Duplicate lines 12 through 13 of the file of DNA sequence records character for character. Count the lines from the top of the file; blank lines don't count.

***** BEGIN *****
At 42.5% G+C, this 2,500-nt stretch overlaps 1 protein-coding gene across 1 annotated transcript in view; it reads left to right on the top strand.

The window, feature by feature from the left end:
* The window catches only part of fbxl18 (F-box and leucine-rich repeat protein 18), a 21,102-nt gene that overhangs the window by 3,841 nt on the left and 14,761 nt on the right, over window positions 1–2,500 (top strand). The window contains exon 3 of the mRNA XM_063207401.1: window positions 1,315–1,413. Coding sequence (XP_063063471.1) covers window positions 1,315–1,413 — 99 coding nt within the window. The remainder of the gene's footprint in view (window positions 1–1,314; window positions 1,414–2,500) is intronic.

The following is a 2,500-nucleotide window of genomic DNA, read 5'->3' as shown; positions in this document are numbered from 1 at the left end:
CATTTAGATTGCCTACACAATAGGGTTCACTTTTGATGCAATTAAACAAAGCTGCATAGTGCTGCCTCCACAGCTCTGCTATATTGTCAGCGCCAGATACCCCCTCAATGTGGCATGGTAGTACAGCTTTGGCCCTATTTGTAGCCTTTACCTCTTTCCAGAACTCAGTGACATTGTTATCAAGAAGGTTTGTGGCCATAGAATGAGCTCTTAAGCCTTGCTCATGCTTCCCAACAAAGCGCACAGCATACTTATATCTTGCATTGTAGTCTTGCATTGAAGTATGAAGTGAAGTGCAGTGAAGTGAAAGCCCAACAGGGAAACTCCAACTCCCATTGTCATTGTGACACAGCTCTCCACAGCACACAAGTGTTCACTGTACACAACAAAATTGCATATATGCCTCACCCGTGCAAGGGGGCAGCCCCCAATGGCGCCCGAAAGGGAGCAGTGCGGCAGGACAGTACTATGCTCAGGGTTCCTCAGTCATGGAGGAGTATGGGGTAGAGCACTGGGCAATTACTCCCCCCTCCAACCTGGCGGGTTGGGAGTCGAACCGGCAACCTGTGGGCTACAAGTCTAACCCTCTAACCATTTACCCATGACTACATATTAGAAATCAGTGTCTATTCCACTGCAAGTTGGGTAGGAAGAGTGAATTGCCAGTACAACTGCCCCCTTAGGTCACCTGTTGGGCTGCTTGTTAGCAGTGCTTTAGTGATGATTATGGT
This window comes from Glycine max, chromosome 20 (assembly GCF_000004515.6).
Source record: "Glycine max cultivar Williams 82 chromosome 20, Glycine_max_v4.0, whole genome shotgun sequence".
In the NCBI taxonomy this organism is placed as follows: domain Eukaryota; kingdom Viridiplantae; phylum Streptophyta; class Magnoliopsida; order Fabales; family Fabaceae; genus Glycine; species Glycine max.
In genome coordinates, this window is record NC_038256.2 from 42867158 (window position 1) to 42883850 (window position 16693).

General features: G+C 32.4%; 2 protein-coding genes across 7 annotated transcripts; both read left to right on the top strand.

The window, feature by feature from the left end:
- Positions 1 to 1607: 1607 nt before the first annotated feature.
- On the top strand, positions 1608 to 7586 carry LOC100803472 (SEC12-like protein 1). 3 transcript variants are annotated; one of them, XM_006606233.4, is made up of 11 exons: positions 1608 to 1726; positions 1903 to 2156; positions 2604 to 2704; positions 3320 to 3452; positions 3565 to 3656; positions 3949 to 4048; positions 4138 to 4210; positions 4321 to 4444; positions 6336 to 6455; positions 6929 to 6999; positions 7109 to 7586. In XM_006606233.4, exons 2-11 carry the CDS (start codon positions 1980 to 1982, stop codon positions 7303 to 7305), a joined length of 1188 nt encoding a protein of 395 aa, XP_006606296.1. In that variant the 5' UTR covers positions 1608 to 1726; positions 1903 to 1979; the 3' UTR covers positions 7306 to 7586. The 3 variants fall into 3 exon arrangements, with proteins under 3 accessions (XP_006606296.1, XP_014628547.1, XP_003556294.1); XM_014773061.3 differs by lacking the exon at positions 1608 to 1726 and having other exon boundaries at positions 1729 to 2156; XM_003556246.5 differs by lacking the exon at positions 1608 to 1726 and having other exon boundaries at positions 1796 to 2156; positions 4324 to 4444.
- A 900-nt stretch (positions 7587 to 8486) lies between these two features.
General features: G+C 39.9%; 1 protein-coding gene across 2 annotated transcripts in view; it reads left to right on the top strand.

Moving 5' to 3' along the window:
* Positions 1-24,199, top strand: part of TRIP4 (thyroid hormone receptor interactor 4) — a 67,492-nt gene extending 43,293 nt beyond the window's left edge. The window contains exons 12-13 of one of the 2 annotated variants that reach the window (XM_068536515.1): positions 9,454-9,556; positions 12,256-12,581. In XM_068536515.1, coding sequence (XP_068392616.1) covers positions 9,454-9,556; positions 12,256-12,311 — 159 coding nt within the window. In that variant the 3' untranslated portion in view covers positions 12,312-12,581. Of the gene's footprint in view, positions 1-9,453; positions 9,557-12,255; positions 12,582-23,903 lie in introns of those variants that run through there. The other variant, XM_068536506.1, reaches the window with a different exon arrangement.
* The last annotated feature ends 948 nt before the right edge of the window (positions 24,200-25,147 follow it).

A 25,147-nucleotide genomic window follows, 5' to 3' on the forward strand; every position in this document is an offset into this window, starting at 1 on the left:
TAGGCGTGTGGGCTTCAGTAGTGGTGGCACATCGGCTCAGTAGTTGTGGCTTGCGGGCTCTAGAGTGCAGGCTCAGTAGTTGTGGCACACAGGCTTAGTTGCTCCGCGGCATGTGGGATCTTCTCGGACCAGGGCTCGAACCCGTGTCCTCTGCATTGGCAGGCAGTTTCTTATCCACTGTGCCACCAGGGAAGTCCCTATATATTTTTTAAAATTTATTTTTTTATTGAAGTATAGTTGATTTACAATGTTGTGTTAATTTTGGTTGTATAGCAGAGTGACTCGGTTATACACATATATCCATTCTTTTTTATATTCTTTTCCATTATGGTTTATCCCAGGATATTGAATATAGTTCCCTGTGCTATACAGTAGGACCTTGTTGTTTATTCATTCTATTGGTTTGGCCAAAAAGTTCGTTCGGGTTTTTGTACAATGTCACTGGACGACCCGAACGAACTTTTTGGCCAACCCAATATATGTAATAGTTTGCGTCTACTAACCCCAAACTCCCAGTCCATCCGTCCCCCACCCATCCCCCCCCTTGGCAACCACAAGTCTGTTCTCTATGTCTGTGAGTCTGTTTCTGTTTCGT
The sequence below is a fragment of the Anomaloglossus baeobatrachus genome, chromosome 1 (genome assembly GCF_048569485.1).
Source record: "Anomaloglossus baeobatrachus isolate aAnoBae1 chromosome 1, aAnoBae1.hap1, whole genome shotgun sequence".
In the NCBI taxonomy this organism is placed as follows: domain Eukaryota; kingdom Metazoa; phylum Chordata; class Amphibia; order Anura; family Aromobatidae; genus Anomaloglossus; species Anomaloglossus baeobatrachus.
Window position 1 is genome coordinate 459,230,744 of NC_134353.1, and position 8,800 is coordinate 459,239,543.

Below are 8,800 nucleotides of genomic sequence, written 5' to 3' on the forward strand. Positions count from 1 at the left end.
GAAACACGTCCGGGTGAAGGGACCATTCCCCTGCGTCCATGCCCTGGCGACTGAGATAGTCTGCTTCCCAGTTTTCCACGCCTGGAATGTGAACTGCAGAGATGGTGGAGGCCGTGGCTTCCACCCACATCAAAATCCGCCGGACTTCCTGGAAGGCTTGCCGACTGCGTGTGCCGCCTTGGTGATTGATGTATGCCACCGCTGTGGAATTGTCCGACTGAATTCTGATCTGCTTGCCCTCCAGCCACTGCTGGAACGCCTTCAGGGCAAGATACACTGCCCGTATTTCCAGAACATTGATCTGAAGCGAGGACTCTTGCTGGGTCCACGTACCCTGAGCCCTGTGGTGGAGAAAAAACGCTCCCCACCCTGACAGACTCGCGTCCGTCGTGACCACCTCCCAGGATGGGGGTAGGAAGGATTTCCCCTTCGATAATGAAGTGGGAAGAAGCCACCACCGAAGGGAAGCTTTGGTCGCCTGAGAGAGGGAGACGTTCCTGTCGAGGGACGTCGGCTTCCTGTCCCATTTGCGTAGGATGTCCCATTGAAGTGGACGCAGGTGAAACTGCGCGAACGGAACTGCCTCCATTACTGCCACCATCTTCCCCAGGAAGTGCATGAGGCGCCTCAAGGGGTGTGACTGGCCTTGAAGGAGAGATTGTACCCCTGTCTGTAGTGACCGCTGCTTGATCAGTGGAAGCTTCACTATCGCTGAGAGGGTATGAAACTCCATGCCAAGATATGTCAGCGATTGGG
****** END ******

- Positions 1 to 1607: 1607 nt before the first annotated feature.
- On the top strand, positions 1608 to 7586 carry LOC100803472 (SEC12-like protein 1). 3 transcript variants are annotated; one of them, XM_006606233.4, is made up of 11 exons: positions 1608 to 1726; positions 1903 to 2156; positions 2604 to 2704; positions 3320 to 3452; positions 3565 to 3656; positions 3949 to 4048; positions 4138 to 4210; positions 4321 to 4444; positions 6336 to 6455; positions 6929 to 6999; positions 7109 to 7586. In XM_006606233.4, exons 2-11 carry the CDS (start codon positions 1980 to 1982, stop codon positions 7303 to 7305), a joined length of 1188 nt encoding a protein of 395 aa, XP_006606296.1. In that variant the 5' UTR covers positions 1608 to 1726; positions 1903 to 1979; the 3' UTR covers positions 7306 to 7586. The 3 variants fall into 3 exon arrangements, with proteins under 3 accessions (XP_006606296.1, XP_014628547.1, XP_003556294.1); XM_014773061.3 differs by lacking the exon at positions 1608 to 1726 and having other exon boundaries at positions 1729 to 2156; XM_003556246.5 differs by lacking the exon at positions 1608 to 1726 and having other exon boundaries at positions 1796 to 2156; positions 4324 to 4444.